Church and state:

  • Mother wants 'God' kept in pledge | On Monday, the girl's mother, Sandra Banning, filed a court motion seeking to intervene in the case. If the court will not allow that, she asks that references to her daughter be taken off the lawsuit (Associated Press)

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Politics and law:

  • Welfare plan links religious, government aid | Initiative is designed to encourage faith-based groups to win state funding (The Courier-Journal, Louisville, Ky.)

  • Faith-based groups benefit from new federal grants | Labor and HHS departments have announced plans to distribute nearly $50 million to encourage religious organizations to assist the government in helping the needy (The Washington Post)

  • The case for "discrimination" | As a Democrat, I have been deeply dismayed by how out of touch with the American mainstream the party has proven to be on the issue of faith-based initiatives, particularly on the issue of the so-called hiring exemption (Ronald J. Sider, First Things)

  • Experts fear debate over shari`ah a political ploy | Discussion more to do with seeking support from Muslim fundamentalists rather than cleansing the country of its moral decay (The Jakarta Post, Indonesia)

  • Clergy group's endorsement drawing fire | Black ministers back only 1, and snub 2 incumbents, in 13th District House race; 'It's clearly a slap in the face'; They note votes for bill; council hopeful supported (The Baltimore Sun)

  • Latin America's indigenous saint stirs anger, pride | Official portrait outrages many (Los Angeles Times)

  • Son of a preacher man | How John Ashcroft's religion shapes his public service (San Francisco Chronicle)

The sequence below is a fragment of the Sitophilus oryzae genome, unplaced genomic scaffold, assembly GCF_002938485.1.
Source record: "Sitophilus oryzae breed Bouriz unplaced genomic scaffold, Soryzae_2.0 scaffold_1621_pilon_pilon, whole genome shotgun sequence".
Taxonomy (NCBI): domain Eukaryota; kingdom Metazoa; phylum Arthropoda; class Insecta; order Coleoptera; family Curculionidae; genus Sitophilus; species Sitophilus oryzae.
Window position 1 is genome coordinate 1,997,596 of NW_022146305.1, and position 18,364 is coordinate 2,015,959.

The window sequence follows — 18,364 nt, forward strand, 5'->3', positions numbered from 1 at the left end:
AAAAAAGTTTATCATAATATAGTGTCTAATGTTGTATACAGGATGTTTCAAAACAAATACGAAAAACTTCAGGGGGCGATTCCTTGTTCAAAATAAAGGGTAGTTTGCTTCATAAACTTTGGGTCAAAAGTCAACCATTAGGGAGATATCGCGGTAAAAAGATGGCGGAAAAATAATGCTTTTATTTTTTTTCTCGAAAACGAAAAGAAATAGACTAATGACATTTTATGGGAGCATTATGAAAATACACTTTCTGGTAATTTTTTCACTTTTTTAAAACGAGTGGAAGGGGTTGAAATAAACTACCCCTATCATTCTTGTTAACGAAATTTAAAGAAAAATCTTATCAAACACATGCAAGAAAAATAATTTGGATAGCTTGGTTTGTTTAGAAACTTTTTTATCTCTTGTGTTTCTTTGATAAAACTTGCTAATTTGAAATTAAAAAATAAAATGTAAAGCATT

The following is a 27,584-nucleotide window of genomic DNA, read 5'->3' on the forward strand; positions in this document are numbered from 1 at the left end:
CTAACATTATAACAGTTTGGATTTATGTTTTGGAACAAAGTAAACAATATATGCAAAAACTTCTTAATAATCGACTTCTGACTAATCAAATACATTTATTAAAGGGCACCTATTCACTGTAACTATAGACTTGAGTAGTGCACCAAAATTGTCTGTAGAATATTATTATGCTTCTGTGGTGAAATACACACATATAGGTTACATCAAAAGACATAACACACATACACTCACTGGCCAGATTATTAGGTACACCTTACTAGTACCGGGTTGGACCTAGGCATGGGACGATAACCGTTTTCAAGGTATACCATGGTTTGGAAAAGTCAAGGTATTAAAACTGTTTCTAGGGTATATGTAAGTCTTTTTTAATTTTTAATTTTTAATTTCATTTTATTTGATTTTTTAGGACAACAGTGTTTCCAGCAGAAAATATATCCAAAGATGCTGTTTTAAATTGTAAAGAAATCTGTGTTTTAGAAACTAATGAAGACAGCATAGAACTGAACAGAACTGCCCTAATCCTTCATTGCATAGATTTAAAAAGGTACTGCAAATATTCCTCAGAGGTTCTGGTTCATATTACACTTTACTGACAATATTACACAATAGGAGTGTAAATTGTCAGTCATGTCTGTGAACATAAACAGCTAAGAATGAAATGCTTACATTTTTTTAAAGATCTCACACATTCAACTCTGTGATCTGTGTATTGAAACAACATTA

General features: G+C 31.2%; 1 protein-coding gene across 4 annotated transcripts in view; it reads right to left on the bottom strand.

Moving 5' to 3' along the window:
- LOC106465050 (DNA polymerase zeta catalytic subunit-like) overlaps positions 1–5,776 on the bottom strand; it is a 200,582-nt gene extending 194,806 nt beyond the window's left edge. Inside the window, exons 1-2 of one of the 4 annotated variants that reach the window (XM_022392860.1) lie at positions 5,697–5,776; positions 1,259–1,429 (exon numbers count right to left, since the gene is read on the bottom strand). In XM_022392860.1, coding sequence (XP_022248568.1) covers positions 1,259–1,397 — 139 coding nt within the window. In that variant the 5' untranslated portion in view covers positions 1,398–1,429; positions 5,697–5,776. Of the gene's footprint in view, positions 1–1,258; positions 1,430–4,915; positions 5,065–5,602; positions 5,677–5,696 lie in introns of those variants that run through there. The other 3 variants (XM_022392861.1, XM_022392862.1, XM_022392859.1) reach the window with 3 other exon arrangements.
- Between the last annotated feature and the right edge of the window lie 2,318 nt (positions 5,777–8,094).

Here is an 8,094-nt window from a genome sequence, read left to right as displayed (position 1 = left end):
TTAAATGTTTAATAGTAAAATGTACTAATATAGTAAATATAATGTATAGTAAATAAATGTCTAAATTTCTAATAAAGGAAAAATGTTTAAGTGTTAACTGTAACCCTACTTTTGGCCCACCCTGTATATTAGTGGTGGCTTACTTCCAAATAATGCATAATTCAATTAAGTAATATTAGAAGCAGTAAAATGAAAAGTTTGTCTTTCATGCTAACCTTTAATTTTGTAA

• A real stumper | Candidates' campaigning at houses of worship raises questions over separation of church and state, tax-free status (The Ledger-Enquirer, Columbus, Ohio)

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Prayer and spirituality:

Missions and Ministry:

Church architecture:

  • Sacred creations | Making art for a church can mean technical and bureaucratic challenges. Just ask 9 artists at work on L.A.'s new cathedral (Los Angeles Times)

  • Also: Lending history to a new cathedral | In Los Angeles, an exhibit of artifacts from the Baltimore basilica is seen as chance to publicize its restoration (The Baltimore Sun)

  • God and Gotham | Manhattan may be famous for its temples to Mammon, but its churches and cathedrals are more impressive (The Daily Telegraph, London)

Church life:

  • Miners honored at church service | Family, friends and neighbors filled the Christ Casebeer Lutheran Church, just 100 yards away from where the men were trapped for 77 hours in a cramped shaft at Quecreek Mine in western Pennsylvania (Associated Press)

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World Youth Day:


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Clergy abuse scandals: